Loss of smell and COVID-19

Screen Shot 2020-04-06 at 3.49.22 PM

I wanted to post this infographic our practice made to help visually summarize the phenomenon of loss of smell that has been associated with COVID-19.

  • There is rapidly accumulating anecdotal evidence that anosmia (loss of smell) with resultant dysgeusia, (loss of taste) are frequently reported symptoms associated with the COVID-19 pandemic. 
  • Additionally, the limited evidence warns of these patients having no other warning symptoms for COVID-19. These patients are concerning since they may be otherwise asymptomatic spreaders. 
  • Our recommendation: There is no current official recommendation, however, my colleagues and I 1have been engaged in continuous discussions with the Academy as well as Otolaryngologists around the country. While we might previously have recommended oral steroids for an acute loss of taste or smell, due to the reports of steroids exacerbating the pulmonary effects of COVID-19 our opinion at this time would be avoiding oral steroids for ansomia or dysgeusia and considering or ruling out COVID-19 in any patient presenting with these symptoms.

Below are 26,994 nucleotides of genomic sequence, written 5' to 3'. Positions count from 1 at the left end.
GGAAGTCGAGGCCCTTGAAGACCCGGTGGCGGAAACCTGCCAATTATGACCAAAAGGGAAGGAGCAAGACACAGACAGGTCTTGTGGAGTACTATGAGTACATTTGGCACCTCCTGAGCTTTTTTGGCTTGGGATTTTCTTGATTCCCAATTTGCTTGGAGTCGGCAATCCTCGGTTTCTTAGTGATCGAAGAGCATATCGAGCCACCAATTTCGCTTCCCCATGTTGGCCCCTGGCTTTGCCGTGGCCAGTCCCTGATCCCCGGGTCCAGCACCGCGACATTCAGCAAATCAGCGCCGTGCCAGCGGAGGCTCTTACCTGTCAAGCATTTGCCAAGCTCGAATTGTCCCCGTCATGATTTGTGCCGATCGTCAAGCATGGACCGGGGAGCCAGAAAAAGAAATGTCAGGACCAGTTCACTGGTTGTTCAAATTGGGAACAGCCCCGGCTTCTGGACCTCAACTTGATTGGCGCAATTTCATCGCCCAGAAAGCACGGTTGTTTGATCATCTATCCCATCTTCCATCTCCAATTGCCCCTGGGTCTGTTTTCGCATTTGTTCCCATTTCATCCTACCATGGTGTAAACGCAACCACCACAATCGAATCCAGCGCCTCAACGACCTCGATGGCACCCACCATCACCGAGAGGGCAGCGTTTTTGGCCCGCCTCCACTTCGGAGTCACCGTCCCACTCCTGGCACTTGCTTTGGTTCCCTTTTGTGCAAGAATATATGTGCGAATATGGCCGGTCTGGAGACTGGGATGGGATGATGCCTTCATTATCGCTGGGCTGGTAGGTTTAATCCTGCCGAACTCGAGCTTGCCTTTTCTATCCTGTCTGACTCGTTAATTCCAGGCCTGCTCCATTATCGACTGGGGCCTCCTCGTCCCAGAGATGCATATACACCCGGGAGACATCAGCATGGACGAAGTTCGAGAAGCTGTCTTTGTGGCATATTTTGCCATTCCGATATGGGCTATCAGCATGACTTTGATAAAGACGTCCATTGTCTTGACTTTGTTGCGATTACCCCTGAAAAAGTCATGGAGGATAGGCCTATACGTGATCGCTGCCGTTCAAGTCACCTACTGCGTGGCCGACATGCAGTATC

• Be aware that COVID-19 has also been associated with sinusitis, rhinorrhea, and nasal congestion, however these are less common (<10% in available literature)

To better understand the role that anosmia is playing in this infection, the AAO-HNS has set up a de-identified reporting tool for patients with these symptoms. I would encourage any clinicians that treats or sees patients with loss of smell and COVID-19 to consider adding them to the registry to help further study this phenomenon. The link can be found below:

https://www.entnet.org/content/reporting-tool-patients-anosmia-related-covid-19

The initial data from this tool has been reported here . Out of 273 entries to the database, 73% of subjects were noted to have loss of smell prior to COVID-19 diagnosis and it was the initial symptom of COVID-19 in 26.6% of patients. There was some improvement noted in 27% of patients with an average improvement time of 7.2 days and 85% of the patients who improved, did so within 10 days. This is still anecdotal data and it is too early to make any serious conclusions, but in these rapidly changing times, this is the best we currently have. 

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